Planning Portal

Transport Assessment
Stage 1: Assessing the Travel Characteristics of a Development: Measurement of accessibility to and from the site

Determining the accessibility of a site will require calculating the travel time (at peak and off-peak times) by different modes of access: walking, cycling, public transport and car.  Travel time assessments determine the catchment area of a development by different modes; areas within which one can reach a development within set times or time-bands (e.g. 30 mins).  Catchment areas can be shown by lines on maps (isochrones) which connect points equal in time from a given location.  The choice of time-band may vary, in line with the use and scale of the development: people may be prepared to travel further for some activities, for example, to a regional shopping centre than to a local shop.
  • Walking and cycling: these seek to establish the catchment area for walking and cycling  - the places from which pedestrians or cyclists can reach a development within a set time. Journeys of up to 1 kilometre for walking and up to 4 kilometres for cycling are normally appropriate. A two-stage process is recommended: estimating time by analysis of maps; then checking the actual times of people travelling these routes, which will help take account of factors such as the time required to cross roads or walk/cycle up hills.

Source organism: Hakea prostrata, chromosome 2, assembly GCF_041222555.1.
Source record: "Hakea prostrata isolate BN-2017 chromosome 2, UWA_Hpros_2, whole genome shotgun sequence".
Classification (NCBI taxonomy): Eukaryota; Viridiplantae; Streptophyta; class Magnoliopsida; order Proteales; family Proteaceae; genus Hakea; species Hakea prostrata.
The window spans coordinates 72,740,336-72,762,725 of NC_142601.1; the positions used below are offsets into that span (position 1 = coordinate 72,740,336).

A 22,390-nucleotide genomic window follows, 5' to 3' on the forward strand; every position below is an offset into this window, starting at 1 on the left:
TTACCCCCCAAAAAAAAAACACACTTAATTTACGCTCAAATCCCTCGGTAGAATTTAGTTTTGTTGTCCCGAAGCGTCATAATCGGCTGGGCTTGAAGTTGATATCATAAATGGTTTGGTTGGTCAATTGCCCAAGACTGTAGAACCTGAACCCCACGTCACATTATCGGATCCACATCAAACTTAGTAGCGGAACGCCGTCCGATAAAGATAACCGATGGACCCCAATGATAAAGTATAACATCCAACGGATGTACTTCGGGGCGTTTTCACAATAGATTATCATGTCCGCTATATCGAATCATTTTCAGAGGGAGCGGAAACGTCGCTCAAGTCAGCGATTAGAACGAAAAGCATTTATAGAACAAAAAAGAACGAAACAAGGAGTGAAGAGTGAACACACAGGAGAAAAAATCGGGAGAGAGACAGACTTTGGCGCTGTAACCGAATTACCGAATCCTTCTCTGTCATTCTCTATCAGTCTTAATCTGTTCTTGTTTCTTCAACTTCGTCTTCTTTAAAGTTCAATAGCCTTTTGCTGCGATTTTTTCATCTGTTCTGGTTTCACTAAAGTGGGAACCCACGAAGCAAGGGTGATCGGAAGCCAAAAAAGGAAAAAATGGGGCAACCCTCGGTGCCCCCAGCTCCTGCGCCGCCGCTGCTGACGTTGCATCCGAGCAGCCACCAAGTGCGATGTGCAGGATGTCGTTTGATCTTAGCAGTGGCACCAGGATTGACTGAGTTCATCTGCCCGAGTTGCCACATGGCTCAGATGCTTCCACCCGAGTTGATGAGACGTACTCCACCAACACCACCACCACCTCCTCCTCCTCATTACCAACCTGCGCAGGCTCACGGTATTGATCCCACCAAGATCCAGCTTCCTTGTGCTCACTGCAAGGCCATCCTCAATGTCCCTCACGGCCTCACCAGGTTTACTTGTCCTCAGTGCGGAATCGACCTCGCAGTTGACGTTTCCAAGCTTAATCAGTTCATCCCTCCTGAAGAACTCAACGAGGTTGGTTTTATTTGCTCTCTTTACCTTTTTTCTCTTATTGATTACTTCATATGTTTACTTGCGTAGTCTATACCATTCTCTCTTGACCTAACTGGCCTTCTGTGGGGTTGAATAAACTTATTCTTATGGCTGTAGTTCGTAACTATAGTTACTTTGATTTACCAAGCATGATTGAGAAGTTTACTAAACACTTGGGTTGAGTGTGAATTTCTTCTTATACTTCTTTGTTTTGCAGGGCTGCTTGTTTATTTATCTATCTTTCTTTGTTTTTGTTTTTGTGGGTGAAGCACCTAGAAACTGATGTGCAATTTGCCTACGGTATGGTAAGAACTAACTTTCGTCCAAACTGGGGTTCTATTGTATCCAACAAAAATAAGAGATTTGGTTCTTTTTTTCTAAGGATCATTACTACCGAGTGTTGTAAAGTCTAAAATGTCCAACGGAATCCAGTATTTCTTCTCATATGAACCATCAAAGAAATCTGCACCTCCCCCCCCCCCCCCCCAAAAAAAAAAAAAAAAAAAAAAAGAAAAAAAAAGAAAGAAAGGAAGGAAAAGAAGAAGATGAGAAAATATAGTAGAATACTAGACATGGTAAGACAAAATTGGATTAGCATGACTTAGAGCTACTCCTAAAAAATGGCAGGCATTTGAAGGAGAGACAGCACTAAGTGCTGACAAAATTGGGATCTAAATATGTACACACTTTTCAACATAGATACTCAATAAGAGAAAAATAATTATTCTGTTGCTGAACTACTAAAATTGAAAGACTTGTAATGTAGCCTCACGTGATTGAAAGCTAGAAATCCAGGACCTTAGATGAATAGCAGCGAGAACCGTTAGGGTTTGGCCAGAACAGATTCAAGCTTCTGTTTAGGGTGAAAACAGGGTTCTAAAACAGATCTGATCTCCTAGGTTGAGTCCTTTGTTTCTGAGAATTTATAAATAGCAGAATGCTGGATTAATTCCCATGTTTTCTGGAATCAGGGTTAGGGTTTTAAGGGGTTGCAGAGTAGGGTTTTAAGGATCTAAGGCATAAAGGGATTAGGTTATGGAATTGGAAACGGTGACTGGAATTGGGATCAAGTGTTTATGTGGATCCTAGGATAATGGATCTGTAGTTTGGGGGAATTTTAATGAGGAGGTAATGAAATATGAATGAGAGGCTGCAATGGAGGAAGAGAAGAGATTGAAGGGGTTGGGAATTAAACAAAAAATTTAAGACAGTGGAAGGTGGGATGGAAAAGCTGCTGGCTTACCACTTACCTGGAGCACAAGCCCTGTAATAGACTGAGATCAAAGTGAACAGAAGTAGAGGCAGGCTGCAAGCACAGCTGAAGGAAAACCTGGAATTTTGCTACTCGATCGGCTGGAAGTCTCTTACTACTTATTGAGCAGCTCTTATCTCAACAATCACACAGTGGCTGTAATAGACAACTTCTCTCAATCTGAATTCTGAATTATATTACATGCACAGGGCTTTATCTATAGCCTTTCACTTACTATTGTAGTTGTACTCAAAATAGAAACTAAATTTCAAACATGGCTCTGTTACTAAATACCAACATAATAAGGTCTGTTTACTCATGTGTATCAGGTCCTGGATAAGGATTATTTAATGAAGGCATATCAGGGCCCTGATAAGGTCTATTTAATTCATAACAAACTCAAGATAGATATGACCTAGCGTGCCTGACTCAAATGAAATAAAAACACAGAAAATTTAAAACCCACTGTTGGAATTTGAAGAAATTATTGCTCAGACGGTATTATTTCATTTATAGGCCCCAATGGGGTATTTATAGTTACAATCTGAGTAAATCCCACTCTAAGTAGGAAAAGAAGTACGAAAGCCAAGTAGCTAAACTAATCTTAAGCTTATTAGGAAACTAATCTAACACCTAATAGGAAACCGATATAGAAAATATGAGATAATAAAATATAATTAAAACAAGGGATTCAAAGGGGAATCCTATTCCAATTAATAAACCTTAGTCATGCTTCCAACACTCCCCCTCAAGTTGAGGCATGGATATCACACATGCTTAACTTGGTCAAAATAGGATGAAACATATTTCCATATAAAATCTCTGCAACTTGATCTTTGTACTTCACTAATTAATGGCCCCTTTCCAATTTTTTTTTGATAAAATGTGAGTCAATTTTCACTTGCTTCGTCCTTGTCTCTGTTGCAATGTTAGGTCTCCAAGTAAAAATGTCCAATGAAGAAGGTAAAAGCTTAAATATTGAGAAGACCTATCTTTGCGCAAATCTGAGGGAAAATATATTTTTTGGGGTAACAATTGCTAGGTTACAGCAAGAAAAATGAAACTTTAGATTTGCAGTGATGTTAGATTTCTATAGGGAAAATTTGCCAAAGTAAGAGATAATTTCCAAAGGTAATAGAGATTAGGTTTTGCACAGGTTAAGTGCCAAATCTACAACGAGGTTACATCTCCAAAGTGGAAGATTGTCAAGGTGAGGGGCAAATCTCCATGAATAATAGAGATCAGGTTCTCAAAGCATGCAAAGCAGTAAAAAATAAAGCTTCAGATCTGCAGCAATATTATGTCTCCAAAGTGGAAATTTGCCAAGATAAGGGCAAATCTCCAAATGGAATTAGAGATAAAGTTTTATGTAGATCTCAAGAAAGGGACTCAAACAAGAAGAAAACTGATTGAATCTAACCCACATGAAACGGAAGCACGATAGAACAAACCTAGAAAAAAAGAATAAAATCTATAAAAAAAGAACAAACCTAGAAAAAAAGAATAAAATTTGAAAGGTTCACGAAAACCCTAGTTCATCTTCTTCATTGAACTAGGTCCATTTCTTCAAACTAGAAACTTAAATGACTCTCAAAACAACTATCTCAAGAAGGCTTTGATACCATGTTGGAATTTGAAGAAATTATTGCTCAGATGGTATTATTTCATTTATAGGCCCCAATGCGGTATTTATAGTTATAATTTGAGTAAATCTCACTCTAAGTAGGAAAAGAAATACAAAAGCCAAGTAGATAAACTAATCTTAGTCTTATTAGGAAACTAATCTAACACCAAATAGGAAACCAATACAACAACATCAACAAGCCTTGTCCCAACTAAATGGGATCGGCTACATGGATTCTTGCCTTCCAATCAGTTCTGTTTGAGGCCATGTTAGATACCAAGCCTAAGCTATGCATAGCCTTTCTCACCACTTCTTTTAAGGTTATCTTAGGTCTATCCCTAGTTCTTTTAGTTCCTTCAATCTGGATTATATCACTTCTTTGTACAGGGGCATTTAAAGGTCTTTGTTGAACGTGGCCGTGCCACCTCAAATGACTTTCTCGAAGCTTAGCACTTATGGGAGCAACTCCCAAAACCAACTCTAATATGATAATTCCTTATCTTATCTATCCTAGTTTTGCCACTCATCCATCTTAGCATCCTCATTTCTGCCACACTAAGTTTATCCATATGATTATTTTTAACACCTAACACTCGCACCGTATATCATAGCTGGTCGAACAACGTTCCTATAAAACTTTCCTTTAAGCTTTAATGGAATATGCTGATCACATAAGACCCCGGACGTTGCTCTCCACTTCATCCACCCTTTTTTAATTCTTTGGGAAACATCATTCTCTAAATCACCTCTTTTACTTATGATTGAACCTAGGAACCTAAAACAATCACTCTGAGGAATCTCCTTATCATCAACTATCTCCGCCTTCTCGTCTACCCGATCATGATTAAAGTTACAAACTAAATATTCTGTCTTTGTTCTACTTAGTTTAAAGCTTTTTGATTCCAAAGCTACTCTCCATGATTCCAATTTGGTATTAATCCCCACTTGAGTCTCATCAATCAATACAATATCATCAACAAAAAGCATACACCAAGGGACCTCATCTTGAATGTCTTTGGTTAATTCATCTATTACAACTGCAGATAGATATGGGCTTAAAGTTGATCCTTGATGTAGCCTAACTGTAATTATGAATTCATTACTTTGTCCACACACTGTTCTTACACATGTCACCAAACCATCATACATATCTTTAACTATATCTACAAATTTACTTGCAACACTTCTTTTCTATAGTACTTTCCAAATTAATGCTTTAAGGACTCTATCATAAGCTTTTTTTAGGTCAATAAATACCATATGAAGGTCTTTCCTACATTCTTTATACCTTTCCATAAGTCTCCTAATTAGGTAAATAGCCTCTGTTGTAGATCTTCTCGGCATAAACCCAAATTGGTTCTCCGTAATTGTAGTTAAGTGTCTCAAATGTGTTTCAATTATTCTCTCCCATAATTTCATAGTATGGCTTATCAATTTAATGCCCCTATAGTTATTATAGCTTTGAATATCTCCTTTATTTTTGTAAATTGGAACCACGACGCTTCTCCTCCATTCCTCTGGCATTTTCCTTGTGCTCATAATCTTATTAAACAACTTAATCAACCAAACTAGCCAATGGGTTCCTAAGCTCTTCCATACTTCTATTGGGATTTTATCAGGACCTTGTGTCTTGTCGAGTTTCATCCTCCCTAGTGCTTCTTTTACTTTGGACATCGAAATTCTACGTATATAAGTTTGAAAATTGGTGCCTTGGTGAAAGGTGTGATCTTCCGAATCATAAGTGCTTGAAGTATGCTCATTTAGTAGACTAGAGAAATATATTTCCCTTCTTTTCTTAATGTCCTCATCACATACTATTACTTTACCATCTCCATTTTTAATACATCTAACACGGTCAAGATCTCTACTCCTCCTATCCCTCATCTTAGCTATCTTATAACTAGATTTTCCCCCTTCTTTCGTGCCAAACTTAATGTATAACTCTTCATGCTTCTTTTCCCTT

• Public transport: can be calculated by a combination of analysis of timetables and maps.  However this should be complemented by observation of walking times to actual (or potential) bus stops.  A 30 minute door to door travel time (including the walk, wait, journey time, and walk to the destination) is an appropriate choice of time-band by public transport for most types of development although it may also be helpful to consider a 45 minute door to door travel time.  For developments of regional importance 1 hour may be appropriate.
  • Car (or other motorised vehicles) access: can be calculated in various ways, including analysis of maps and route planning software.  It should include estimates of the in-vehicle travel time: walking to the vehicle; searching for a parking space; and walking from the vehicle to the site entrance plus likelihood of known congestion on route.  Time estimates for other motorised vehicles - motorcycles, mopeds, light vans, HGVs - can be assumed to be the same.


For housing developments a different approach is needed since it is a generator of journeys rather than an attractor. The travel time assessment should measure the time taken to reach services (e.g. shops, schools, employment centres etc.) from the housing development, but the basic methods used will be the same.  Travel times across the development site for larger housing developments may be significant, and separate analyses may be needed for different parts of a very large development.
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